My Abi says shine your light on the world
Shine your light for the world to see.
I have been thinking about what it means to make your light shine. So I guess a good place to start to would be to examine what is meant by light. My first inkling is to correlate God with light but I would need to find evidence for this in the Word. And what do you know? In I John 1:5 the Bible says, “This is the message we have heard from him and declare to you: God is light; in him there is no darkness at all.” And in 2 Corinthians 4:4, the Bible states, “The god of this age has blinded the minds of unbelievers, so that they cannot see the light of the gospel of the glory of Christ, who is the image of God.”
The other part of the equation involves how we actually shine our light. For the longest time, when I would hear of shining your light on the world, I would think of Psalty and the Singing Songbook (do you remember Psalty?) and other figures that permeated my Sunday School/Children’s Church experience. But as I got older, the only place I felt comfortable enough to let my light shine was in church and after getting complacent in the things of God, it started to dim there as well. So here I am walking around thinking I am letting my light shine by doing “good” things and being nice to people when I was missing the big picture.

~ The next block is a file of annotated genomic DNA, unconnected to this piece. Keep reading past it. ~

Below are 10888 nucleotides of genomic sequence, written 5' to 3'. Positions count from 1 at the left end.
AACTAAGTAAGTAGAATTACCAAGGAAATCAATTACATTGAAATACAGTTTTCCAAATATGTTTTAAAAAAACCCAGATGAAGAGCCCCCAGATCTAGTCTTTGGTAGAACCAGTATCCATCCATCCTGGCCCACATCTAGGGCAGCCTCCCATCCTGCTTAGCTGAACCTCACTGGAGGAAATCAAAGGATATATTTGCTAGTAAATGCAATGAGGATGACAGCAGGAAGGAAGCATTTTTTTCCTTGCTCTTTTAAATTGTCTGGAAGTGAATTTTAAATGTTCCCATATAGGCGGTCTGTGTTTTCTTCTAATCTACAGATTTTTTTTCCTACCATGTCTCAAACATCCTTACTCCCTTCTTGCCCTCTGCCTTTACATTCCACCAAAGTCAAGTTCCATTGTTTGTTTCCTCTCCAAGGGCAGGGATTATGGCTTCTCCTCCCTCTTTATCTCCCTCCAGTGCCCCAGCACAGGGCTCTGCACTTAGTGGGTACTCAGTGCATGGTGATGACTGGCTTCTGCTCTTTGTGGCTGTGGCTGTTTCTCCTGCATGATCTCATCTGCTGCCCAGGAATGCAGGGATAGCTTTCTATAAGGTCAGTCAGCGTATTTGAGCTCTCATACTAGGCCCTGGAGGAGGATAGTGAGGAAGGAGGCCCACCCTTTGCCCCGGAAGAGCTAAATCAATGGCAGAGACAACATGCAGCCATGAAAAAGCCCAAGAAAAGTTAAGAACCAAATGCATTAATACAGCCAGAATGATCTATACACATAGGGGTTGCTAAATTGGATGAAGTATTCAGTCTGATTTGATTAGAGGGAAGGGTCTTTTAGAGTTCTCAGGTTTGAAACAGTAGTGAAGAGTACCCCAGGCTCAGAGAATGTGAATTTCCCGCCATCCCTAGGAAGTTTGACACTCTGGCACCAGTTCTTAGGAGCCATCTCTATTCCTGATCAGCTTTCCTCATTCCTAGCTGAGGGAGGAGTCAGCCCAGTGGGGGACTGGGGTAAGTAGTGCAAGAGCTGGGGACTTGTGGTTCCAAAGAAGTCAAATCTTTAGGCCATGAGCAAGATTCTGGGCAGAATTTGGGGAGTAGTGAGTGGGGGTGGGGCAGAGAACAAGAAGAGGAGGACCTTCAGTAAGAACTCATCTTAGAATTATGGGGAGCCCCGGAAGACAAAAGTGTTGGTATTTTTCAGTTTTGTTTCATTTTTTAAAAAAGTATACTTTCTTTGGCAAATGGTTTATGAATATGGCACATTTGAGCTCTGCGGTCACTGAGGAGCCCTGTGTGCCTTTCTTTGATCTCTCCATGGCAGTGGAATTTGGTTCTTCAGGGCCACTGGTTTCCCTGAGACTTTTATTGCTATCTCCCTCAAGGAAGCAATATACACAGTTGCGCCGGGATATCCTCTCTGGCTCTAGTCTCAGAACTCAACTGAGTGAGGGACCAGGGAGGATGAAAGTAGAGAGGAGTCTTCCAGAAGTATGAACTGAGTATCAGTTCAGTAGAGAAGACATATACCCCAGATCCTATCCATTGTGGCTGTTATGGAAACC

In fact, it is only when I allow God unfettered access to different departments of my life, that I am able to let me light shine. And when that happens, people notice the God in you and will want to know how you maintain a glow that radiates love, compassion, and a desire to be significant and not successful.
And where do we get tripped up? I think we limit our ability to witness when we are at work or any situation where God comes up in conversation and the most common question is, “So you do you consider yourself religious or spiritual?” And of course, 9 out 10 people will say they are spiritual, and then it is on to the next topic. But what would happen, if you didn’t minimize your faith into being spiritual when just yesterday you were lifting Holy hands, asking God to help you be a witness to your co-workers? What would happen if you asked someone what they meant by being spiritual? What would happen if you shared with others how God changed your life once you made the decision to live a righteous life?